How do I identify 11" X 14" Kodak B&W Film?

Discussion in 'Ultra Large Format Cameras and Accessories' started by Mackinaw, Dec 4, 2012.

  1. Mackinaw

    Mackinaw Member

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    I recently bought a Busch Pressman Model D 4X5 camera and the previous owner also gave me a box of Kodak 11" X 14" B&W film. He's not sure what kind of film it is and I can't find the information sheet that I imagine came with the film. The film is in a generic Kodak box without any obvious markings outside of the fact that it was made in Mexico (mostly in spanish). Unfortunately, when they opened the box, they sliced through the catalog number making that illegible. Anybody have any ideas how I can identify what kind of film I have? Does the film have some kind of identifying notches or something?

    Jim B.
     
  2. horacekenneth

    horacekenneth Member

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    I don't have any suggestions but it sounds very exciting. Any ideas how you're going to use it?
     
  3. adelorenzo

    adelorenzo Subscriber

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  4. bdial

    bdial Subscriber

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    Yes, it should have notches, either in the upper right corner when the sheet is held with the long side vertically and emulsion facing you, or at the lower left if the emulsion is facing away from you. Here's a list and illustrations of common codes http://en.wikipedia.org/wiki/Notch_code

    The notches can be hard to identify by feel, I find it easiest to use my fingernail along the edge to identify the shape of the bottom of the notch (either straight or a "V" in the case of most Kodak films), and then remember the sequence.

    It seems a little odd that you'd get a box of 11x14 with a 4x5 camera, the film may well be high-contrast process film rather than pictorial B&W.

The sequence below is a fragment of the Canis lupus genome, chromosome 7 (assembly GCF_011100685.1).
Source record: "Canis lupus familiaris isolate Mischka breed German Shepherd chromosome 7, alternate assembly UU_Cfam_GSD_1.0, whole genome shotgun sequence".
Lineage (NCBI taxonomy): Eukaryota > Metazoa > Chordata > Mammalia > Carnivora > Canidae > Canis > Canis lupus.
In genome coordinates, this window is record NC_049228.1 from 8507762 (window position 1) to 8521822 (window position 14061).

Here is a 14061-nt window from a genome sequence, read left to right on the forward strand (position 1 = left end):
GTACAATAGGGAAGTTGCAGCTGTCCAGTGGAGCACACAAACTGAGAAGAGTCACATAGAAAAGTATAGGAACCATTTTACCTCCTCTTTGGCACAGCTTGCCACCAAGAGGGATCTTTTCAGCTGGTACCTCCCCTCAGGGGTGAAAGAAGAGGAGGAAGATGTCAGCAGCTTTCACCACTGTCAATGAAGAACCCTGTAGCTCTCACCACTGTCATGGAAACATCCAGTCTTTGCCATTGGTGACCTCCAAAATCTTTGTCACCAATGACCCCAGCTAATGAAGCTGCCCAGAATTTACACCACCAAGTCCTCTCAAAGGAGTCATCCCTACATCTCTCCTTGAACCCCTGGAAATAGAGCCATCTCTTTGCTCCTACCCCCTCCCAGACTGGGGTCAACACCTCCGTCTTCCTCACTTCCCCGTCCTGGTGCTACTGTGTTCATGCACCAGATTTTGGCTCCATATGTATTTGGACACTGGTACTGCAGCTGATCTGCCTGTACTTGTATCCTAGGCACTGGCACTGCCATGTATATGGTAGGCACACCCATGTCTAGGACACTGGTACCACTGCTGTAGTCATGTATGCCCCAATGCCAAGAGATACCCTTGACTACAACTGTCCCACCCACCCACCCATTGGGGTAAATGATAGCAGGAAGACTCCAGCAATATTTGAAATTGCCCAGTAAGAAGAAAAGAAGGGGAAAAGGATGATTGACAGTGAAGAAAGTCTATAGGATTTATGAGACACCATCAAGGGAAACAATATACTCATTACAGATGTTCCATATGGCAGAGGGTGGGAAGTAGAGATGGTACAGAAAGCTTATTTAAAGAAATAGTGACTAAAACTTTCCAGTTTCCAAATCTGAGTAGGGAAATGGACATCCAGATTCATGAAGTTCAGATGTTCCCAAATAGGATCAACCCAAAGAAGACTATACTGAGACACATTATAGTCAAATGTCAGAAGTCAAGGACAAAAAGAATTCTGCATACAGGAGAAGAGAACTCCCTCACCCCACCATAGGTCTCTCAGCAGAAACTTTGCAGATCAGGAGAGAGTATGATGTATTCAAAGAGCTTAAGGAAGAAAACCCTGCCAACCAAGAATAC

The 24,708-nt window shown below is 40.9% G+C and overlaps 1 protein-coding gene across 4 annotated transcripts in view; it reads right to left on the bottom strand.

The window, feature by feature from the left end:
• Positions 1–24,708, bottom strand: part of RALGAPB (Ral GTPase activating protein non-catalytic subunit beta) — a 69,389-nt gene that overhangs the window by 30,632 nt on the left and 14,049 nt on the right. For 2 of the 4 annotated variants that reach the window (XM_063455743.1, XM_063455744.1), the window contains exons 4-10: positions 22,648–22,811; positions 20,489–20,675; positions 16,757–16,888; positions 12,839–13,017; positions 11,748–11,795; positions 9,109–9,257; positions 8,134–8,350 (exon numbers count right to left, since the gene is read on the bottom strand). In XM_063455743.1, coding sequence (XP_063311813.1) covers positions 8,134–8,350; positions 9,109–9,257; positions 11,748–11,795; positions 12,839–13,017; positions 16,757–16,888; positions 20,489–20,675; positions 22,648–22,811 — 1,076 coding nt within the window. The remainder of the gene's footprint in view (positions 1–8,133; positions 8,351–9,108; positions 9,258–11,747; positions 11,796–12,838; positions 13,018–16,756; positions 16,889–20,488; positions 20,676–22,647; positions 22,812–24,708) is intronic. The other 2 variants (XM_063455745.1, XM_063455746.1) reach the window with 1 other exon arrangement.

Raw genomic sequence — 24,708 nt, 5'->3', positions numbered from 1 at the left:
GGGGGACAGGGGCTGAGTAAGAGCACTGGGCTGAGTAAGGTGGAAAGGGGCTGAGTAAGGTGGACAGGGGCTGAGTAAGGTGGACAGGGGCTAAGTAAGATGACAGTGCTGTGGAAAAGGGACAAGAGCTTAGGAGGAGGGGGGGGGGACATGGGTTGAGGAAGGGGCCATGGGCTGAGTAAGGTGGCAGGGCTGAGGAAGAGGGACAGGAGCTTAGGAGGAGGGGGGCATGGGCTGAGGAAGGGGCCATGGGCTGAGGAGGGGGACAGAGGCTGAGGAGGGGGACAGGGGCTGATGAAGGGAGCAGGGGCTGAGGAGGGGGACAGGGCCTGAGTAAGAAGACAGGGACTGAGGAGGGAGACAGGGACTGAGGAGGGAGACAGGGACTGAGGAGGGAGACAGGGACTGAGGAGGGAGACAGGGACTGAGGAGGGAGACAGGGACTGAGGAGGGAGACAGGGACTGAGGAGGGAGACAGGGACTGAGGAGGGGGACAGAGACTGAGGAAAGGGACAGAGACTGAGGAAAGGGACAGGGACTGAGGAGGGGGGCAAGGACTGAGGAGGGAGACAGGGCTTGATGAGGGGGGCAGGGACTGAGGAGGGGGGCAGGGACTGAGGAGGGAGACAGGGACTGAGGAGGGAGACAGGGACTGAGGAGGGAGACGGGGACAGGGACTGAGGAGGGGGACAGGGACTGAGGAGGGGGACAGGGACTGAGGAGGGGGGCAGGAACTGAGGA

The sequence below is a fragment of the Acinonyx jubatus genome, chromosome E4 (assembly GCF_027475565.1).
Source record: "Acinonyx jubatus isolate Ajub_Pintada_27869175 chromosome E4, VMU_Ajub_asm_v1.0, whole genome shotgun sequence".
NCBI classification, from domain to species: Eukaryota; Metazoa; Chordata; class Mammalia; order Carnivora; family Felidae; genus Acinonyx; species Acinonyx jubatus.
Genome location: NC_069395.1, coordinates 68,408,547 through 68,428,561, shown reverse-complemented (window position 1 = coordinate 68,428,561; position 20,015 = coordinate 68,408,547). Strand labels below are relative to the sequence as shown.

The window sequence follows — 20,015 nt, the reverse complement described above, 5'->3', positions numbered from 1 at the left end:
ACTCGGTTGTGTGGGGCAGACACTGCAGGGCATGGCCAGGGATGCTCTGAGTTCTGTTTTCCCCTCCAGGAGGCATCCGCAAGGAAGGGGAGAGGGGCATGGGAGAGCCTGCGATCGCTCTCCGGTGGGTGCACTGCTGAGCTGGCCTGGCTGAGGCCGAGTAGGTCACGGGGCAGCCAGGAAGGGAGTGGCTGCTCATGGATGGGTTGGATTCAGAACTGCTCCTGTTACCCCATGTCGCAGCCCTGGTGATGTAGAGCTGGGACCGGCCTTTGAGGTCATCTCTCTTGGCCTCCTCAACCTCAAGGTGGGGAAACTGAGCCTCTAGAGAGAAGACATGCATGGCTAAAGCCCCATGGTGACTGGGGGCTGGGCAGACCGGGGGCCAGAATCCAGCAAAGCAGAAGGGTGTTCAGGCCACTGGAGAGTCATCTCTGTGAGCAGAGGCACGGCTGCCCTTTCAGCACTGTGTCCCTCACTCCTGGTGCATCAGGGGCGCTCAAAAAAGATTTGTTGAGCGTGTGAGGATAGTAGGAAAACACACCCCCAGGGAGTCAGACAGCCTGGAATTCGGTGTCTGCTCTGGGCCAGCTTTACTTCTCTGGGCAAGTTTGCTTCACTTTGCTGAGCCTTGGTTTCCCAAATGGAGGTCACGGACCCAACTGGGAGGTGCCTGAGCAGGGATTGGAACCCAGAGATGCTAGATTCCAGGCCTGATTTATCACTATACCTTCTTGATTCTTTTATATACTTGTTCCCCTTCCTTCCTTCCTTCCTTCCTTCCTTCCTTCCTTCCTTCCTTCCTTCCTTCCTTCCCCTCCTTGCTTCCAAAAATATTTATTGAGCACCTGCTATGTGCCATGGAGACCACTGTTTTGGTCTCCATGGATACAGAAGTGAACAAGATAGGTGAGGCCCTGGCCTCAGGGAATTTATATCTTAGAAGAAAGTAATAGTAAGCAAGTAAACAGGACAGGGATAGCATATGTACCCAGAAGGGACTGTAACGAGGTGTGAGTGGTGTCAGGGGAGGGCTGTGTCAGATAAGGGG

Hopefully, when the box was cut, the cut didn't go too deep, if it went beyond the outer layer you'll want to mend the cut with some black tape.
    If it went all the way through the film is likely partially or completely fogged.
     
  5. Ian C

    Ian C Member

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    To get an accurate reading of the film-type edge notches without ruining any film you can place a sheet of film over a sheet of white paper in total darkness and use a sharp pencil to trace the shape of the notches and the adjacent straight film edge onto the paper. Then return the film to its lightproof packaging and examine the film-type notches in the light.

    The Kodak Code Notch Data PDF provided in post #3 is dated April 2004. It doesn’t cover a great many Kodak sheet films of earlier manufacture that had been discontinued by then.

    If you can provide a photo of the edge trace, perhaps someone here has an old Kodak Code Notch data sheet that can be matched to the trace to determine the film type.
     
  6. wildbill

    wildbill Member

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    maybe silly putty to identify the notches? Not sure if it would leave a residue but would be very accurate.
     
  7. Thomas Bertilsson

    Thomas Bertilsson Subscriber

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    Or lay a sheet against a piece of paper and use a technical pen to outline the notch code.
     
  8. jnanian

    jnanian Advertiser Advertiser

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  9. bernard_L

    bernard_L Subscriber

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    To change from notches at upper right to notches at lower left you need only turn the film 180°, keeping the same face towards you. So in the second case the emulsion is still facing you.
     
  10. vpwphoto

    vpwphoto Member

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    If it is high contrast ortho, I used to make continuous tone negatives developing in Dektol.
    I did a lot of 8x10 photography cheap that way.
     
  11. Mackinaw

    Mackinaw Member

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    Thanks for all of the suggestions. I'll try and trace the notches on the film sometime this evening.

    The guy I bought the camera from, an older gent, was a photographer in the U.S. military. He cleaned out his freezer and gave me all sorts of film when I bought the Busch 4X5.

    Not sure what I'll do with the film right now. I'll probably cut a few sheets into 4X5 and see how it looks. I'm very curious as to the type of film it is.

    Jim B.
     
  12. Mackinaw

    Mackinaw Member

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    If anybody's curious, the film turned out to be Kodalith 2556 ortho film type 3. Not sure what i'll do with it. I'll cut a sheet or two into 4X5 to see what it looks like. After that, we'll see.

    Jim B.